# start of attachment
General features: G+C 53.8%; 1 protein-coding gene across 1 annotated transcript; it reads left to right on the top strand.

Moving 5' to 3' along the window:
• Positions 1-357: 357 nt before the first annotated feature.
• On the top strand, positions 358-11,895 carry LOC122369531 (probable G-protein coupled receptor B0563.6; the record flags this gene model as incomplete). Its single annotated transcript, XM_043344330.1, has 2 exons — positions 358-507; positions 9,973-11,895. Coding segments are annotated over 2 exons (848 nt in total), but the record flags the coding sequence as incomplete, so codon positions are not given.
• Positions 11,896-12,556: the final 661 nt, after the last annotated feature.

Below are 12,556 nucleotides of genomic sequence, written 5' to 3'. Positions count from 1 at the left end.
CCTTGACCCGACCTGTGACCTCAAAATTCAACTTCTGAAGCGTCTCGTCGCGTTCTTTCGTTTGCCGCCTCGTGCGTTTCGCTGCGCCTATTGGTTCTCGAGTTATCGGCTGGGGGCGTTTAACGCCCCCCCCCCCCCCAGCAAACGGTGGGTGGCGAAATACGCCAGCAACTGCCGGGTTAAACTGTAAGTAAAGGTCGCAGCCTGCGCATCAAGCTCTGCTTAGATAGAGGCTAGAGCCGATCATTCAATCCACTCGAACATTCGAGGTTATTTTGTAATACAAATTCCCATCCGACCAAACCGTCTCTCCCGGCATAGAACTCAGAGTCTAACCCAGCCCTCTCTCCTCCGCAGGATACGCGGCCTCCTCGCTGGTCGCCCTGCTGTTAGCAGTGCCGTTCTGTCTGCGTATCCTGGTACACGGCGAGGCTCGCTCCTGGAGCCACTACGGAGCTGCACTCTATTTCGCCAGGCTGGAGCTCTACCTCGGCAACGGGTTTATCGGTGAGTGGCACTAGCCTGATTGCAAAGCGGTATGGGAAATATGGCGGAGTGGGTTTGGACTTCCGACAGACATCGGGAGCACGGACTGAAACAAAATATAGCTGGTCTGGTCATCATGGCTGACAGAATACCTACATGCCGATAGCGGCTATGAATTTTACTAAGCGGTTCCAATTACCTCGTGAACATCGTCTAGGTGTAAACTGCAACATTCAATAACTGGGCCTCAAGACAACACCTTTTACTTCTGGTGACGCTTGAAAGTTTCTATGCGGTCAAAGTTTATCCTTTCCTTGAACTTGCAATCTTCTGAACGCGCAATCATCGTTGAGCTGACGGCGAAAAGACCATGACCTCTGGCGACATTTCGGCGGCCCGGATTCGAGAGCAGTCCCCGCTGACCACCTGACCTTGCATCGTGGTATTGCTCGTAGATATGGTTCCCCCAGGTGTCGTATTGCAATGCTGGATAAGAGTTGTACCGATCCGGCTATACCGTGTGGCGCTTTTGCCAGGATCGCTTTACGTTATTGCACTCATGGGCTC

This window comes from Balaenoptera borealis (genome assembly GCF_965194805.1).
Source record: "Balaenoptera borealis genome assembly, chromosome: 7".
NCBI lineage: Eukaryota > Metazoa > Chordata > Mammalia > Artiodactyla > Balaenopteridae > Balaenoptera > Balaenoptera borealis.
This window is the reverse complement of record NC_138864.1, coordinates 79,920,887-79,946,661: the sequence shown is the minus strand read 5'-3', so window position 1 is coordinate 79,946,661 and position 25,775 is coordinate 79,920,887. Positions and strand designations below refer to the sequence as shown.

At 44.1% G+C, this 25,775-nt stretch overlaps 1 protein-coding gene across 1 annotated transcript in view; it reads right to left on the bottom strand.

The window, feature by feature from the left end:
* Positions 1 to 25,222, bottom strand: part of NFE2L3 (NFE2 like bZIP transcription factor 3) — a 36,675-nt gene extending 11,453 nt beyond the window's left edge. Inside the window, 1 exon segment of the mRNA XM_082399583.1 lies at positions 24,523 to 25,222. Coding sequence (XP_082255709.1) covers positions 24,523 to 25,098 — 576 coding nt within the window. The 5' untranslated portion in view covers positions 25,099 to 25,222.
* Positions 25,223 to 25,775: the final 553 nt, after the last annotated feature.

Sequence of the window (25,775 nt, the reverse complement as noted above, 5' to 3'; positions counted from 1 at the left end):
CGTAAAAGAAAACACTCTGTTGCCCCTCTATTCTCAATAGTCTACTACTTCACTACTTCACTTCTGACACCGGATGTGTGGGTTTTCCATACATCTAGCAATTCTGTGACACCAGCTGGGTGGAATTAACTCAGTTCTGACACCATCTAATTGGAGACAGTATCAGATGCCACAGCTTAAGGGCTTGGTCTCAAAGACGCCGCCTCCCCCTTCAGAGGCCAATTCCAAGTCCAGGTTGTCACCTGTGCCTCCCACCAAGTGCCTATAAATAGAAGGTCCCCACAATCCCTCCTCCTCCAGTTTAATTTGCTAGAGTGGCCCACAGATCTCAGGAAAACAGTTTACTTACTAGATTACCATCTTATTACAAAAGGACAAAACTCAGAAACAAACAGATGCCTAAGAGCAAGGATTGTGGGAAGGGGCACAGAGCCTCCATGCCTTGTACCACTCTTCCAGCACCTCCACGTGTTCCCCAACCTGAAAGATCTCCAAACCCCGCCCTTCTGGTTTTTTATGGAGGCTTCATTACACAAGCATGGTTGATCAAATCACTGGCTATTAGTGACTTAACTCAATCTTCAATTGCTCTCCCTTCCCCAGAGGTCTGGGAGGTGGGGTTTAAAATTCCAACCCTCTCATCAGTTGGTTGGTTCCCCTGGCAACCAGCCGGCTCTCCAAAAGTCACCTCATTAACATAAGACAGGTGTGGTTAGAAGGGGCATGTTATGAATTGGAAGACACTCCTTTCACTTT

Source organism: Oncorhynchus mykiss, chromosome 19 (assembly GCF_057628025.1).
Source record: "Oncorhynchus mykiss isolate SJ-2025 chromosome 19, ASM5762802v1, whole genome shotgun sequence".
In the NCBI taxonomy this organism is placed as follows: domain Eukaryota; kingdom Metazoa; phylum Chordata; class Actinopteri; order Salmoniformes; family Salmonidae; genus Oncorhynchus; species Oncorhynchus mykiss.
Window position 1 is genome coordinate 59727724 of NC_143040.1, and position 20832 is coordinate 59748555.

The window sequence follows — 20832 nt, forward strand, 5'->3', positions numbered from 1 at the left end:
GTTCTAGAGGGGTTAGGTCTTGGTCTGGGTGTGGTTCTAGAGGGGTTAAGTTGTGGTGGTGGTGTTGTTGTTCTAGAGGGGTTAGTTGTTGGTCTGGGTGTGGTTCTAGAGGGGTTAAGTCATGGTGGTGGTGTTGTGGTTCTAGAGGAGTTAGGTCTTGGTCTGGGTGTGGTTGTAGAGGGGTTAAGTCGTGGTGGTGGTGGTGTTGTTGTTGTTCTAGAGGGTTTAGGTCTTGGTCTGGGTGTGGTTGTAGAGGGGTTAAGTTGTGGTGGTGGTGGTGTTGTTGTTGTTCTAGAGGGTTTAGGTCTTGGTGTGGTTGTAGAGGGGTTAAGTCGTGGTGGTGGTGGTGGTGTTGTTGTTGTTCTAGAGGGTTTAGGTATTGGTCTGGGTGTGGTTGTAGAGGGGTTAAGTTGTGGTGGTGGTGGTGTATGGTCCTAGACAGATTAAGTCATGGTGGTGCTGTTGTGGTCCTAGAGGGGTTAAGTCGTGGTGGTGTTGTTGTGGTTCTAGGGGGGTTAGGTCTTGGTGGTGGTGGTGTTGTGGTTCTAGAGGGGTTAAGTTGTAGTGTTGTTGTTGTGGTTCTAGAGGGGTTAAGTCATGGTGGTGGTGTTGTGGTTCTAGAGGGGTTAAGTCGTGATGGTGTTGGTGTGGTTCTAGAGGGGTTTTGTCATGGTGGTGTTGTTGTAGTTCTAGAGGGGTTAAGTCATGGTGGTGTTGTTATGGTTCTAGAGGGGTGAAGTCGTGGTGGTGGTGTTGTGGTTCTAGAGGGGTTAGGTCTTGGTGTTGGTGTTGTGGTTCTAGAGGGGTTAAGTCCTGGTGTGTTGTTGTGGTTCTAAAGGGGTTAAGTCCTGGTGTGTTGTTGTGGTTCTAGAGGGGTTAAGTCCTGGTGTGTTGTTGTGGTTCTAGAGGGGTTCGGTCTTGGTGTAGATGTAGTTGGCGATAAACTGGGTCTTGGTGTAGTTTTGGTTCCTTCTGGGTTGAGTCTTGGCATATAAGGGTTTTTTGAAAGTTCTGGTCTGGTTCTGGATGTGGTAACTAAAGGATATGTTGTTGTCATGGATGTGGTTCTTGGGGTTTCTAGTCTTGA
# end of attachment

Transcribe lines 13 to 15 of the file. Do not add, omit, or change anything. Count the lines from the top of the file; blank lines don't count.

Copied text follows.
The window, feature by feature from the left end:
* Positions 1 to 25,222, bottom strand: part of NFE2L3 (NFE2 like bZIP transcription factor 3) — a 36,675-nt gene extending 11,453 nt beyond the window's left edge. Inside the window, 1 exon segment of the mRNA XM_082399583.1 lies at positions 24,523 to 25,222. Coding sequence (XP_082255709.1) covers positions 24,523 to 25,098 — 576 coding nt within the window. The 5' untranslated portion in view covers positions 25,099 to 25,222.
* Positions 25,223 to 25,775: the final 553 nt, after the last annotated feature.